According to our colorimeter, the XPS 13's screen covers 115% of the sRGB color gamut, making it a tad more vivid than the panel on the Envy x360 13 (108%). Both top the mainstream average of 96%.
The XPS 13 also gets brighter, hitting a maximum of 417 nits compared to the Envy x360's 364 nits. Again, both top the 318-nit average so you won't have problems viewing them in bright conditions.
It's also worth noting that the XPS 13 has a 16:10 aspect ratio, so it's a bit taller and more narrow than the Envy x360's traditional 16:9 screen.
Winner: Dell XPS 13. It's brighter and more colorful than the Envy x360 13's screen, although the HP also impresses.
Keyboard and touchpad
These two laptops defy the notion that the thinner the laptop, the worse the keyboard. Both use every inch of their decks to spread the keys from one edge to the next. As a result, even people with large fingers will find typing on the Envy x360 13 and XPS 13 to be comfortable.
They also have large, easy-to-tap keys that are properly spaced and backlit so you can type in dark environments. Key travel is limited given their size so an external mechanical keyboard might be worth buying if you type long reports for a living.
The touchpads on the Envy x360 13 and XPS 13 are almost identical in size. They both use Precision drivers so swipes and gestures are accurate and responsive.
Winner: Draw. The XPS 13 and Envy x360's keyboards are comfortable, all things considered. The typing experiences are similar and their touchpads are identical in size.
When it comes to performance, AMD has overtaken Intel as the leading mobile chipmaker. HP elected to use the new Ryzen 4000 chips in the Envy x360 13, and the laptop benefits from it in a huge way.
In the Geekbench 4.3 overall performance test, the Envy x360 13 hit a 19,064, edging out the XPS 13 (19,053) by a few points. The XPS 13 got back at the HP in the more demanding Geekbench 5 test, scoring a 4,648 compared to the HP's 4,617.
The Envy flexed its AMD muscles in our Handbrake test, converting a 4K video to 1080p resolution in 13 minutes and 44 seconds. The XPS 13 needed 15 minutes and 40 seconds to complete the same task.
The HP did a good job of hiding its low price until we clocked its 256GB m.2 PCIe NVMe SSD, which duplicated 4.97GB of multimedia data in 16 seconds for a rate of 318.1 MBps. The 512GB m.2 PCIe NVMe SSD in the XPS 13 is twice as fast, reaching a rate of 642.5 MBps in the same test.
Intel still has some catching up to do when it comes to graphics performance. That might happen when Tiger lake CPUs arrive later this year with Xe graphics. Until then, the AMD Radeon Graphics in the Envy x360 13 are more capable than the Intel UHD Graphics in the XPS 13.
- Intel Tiger Lake CPUs: Rumors, release date, specs, benchmarks and more
On our Dirt 3 benchmark, the Envy x360 played the racing game at a smooth 78 frames per second, accelerating past the 59-fps achieved by the XPS 13.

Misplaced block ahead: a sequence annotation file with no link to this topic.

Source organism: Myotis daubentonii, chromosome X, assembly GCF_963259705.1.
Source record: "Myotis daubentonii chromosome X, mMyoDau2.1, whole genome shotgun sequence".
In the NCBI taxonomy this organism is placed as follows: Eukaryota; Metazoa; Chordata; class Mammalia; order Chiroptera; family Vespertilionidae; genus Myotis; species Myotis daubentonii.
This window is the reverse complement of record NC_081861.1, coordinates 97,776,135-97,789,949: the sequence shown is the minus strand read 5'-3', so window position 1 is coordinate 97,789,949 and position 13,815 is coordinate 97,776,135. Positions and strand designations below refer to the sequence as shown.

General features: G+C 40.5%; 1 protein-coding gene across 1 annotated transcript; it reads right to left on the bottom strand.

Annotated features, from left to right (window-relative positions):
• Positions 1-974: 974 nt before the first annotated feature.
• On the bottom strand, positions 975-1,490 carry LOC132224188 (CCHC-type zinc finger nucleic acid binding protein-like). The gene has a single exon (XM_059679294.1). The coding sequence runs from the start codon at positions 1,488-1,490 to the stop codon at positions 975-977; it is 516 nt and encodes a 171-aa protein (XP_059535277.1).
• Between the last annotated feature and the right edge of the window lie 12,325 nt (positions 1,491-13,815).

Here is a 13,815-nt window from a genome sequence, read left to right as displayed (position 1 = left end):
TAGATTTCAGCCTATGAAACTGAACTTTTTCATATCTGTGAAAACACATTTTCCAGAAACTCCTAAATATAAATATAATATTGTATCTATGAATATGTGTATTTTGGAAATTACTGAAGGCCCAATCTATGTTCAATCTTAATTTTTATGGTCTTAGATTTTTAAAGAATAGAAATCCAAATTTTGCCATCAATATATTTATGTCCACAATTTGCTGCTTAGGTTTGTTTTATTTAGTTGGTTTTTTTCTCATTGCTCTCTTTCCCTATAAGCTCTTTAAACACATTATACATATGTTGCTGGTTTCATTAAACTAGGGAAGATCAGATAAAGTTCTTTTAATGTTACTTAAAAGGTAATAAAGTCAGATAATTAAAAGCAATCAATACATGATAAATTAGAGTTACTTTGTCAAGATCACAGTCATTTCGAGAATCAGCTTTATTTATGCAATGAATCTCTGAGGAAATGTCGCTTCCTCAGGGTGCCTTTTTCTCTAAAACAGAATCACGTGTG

Winner: Draw. The Envy x360 and XPS 13 traded wins in our performance benchmarks with the HP winning on graphics and the Dell delivering faster SSD speeds.
If these laptops were cars, you could go on a road trip without having to stop at a gas station. The XPS 13 edges out the Envy x360 when it comes to endurance, but this marathon ended in a photo finish.
The Dell lasted for 12 hours and 39 minutes on our battery test, which involves continuous web surfing over Wi-Fi at 150 nits. The Envy x360 put up its own impressive result of 11 hours and 52 minutes, but the screen went dark just before the XPS.
Winner: XPS 13. It's a close contest but the XPS lasts a bit longer on a charge.
Overall winner: Dell XPS 13
The XPS 13 wins by the slimmest of margins but this is ultimately a major victory for the Envy x360, which proved that it is the best laptop for under $1,000. But even when we factor in the Envy's affordable price, the XPS 13 pulled ahead thanks to its more modern design, better display and longer battery life.
|Header Cell - Column 0||HP Envy x360 13||Dell XPS 13|
|Battery Life (20)||18||19|
When you look closely, you'll see that the XPS 13 only narrowly edged out the Envy x360 in each of these areas. This is a testament to the incredible value of the Envy x360, which offers a premium aluminum chassis, long battery life, outstanding performance and a good selection of ports, for just $800.
Our advice is simple. If you want the best 13-inch laptop around and you don't need a 2-in-1, get the XPS 13. If budget is a concern at all, go with the Envy x360 13, which is a premium notebook in every way but the price.
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Phillip Tracy is the assistant managing editor at Laptop Mag where he reviews laptops, phones and other gadgets while covering the latest industry news. After graduating with a journalism degree from the University of Texas at Austin, Phillip became a tech reporter at the Daily Dot. There, he wrote reviews for a range of gadgets and covered everything from social media trends to cybersecurity. Prior to that, he wrote for RCR Wireless News covering 5G and IoT. When he's not tinkering with devices, you can find Phillip playing video games, reading, traveling or watching soccer.